"Help, Lord."—Psalms 12:1Morning ThoughtThe prayer itself is remarkable, for it is short, but seasonable, sententious, and suggestive. David mourned the fewness of faithful men, and therefore lifted up his heart in supplication-when the creature failed, he flew to the Creator. He evidently felt his own weakness, or he would not have cried for help; but at the same time he intended honestly to exert himself for the cause of truth, for the word "help" is inapplicable where we ourselves do nothing. There is much of directness, clearness of perception, and distinctness of utterance in this petition of two words; much more, indeed, than in the long rambling outpourings of certain professors. The Psalmist runs straight-forward to his God, with a well-considered prayer; he knows what he is seeking, and where to seek it. Lord, teach us to pray in the same blessed manner. The occasions for the use of this prayer are frequent. In providential afflictions how suitable it is for tried believers who find all helpers failing them. Students, in doctrinal difficulties, may often obtain aid by lifting up this cry of "Help, Lord," to the Holy Spirit, the great Teacher. Spiritual warriors in inward conflicts may send to the throne for reinforcements, and this will be a model for their request. Workers in heavenly labour may thus obtain grace in time of need. Seeking sinners, in doubts and alarms, may offer up the same weighty supplication; in fact, in all these cases, times, and places, this will serve the turn of needy souls. "Help, Lord," will suit us living and dying, suffering or labouring, rejoicing or sorrowing. In him our help is found, let us not be slack to cry to him. The answer to the prayer is certain, if it be sincerely offered through Jesus. The Lord's character assures us that he will not leave his people; his relationship as Father and Husband guarantee us his aid; his gift of Jesus is a pledge of every good thing; and his sure promise stands, "Fear not, I WILL HELP THEE." Ⓒ 1996-2021 Heartlight, Inc. This material may not be reproduced in part or whole for commercial use without written consent. Written by Charles H. Spurgeon.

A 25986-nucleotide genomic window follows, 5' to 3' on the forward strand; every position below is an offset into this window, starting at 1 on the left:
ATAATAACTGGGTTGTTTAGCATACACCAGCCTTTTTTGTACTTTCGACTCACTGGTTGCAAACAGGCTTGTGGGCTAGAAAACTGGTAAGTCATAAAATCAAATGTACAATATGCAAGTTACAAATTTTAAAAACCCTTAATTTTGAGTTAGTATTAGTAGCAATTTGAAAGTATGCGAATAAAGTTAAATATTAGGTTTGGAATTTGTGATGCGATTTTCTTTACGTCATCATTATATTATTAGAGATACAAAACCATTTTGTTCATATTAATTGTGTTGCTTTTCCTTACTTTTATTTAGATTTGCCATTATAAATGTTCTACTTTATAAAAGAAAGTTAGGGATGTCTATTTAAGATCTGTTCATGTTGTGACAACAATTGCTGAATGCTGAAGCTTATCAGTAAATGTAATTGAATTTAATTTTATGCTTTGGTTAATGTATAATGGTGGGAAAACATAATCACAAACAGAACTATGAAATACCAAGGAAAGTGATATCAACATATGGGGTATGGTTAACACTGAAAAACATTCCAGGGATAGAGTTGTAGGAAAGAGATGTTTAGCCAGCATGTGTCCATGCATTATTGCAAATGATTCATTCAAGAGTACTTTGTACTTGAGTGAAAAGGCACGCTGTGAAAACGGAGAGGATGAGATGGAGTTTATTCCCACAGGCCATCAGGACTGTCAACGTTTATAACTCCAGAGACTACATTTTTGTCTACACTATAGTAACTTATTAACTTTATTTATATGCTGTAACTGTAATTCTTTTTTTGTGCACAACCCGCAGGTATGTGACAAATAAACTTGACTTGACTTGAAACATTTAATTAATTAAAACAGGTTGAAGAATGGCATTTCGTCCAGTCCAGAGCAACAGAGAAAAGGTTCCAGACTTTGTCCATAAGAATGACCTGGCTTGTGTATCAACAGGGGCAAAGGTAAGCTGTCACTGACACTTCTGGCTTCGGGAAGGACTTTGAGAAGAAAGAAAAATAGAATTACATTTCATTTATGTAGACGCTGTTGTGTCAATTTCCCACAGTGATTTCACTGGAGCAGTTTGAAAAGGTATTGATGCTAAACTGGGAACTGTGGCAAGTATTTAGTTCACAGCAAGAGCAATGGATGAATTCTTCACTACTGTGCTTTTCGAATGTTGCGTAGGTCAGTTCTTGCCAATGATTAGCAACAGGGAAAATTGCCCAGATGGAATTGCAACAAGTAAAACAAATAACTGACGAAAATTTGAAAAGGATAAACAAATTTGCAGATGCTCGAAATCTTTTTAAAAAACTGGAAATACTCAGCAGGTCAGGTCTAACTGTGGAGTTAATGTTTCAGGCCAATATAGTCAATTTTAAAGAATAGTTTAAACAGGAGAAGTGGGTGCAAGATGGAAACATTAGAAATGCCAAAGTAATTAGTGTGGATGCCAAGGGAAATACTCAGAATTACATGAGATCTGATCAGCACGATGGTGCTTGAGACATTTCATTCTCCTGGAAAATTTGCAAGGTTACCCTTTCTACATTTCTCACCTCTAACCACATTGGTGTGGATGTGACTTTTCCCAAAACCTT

Numbers 21:17 - Evening Devotional for Jun. 17th
"Then Israel sang this song, Spring up, O well; sing ye unto it."—Numbers 21:17Evening ThoughtFamous was the well of Beer in the wilderness, because it was the subject of a promise: "That is the well whereof the Lord spake unto Moses, Gather the people together, and I will give them water." The people needed water, and it was promised by their gracious God. We need fresh supplies of heavenly grace, and in the covenant the Lord has pledged himself to give all we require. The well next became the cause of a song. Before the water gushed forth, cheerful faith prompted the people to sing; and as they saw the crystal fount bubbling up, the music grew yet more joyous. In like manner, we who believe the promise of God should rejoice in the prospect of divine revivals in our souls, and as we experience them our holy joy should overflow. Are we thirsting? Let us not murmur, but sing. Spiritual thirst is bitter to bear, but we need not bear it-the promise indicates a well; let us be of good heart, and look for it. Moreover, the well was the centre of prayer. "Spring up, O well." What God has engaged to give, we must enquire after, or we manifest that we have neither desire nor faith. This evening let us ask that the Scripture we have read, and our devotional exercises, may not be an empty formality, but a channel of grace to our souls. O that God the Holy Spirit would work in us with all his mighty power, filling us with all the fulness of God. Lastly, the well was the object of effort. "The nobles of the people digged it with their staves." The Lord would have us active in obtaining grace. Our staves are ill adapted for digging in the sand, but we must use them to the utmost of our ability. Prayer must not be neglected; the assembling of ourselves together must not be forsaken; ordinances must not be slighted. The Lord will give us his peace most plenteously, but not in a way of idleness. Let us, then, bestir ourselves to seek him in whom are all our fresh springs. Ⓒ 1996-2021 Heartlight, Inc. This material may not be reproduced in part or whole for commercial use without written consent. Written by Charles H. Spurgeon.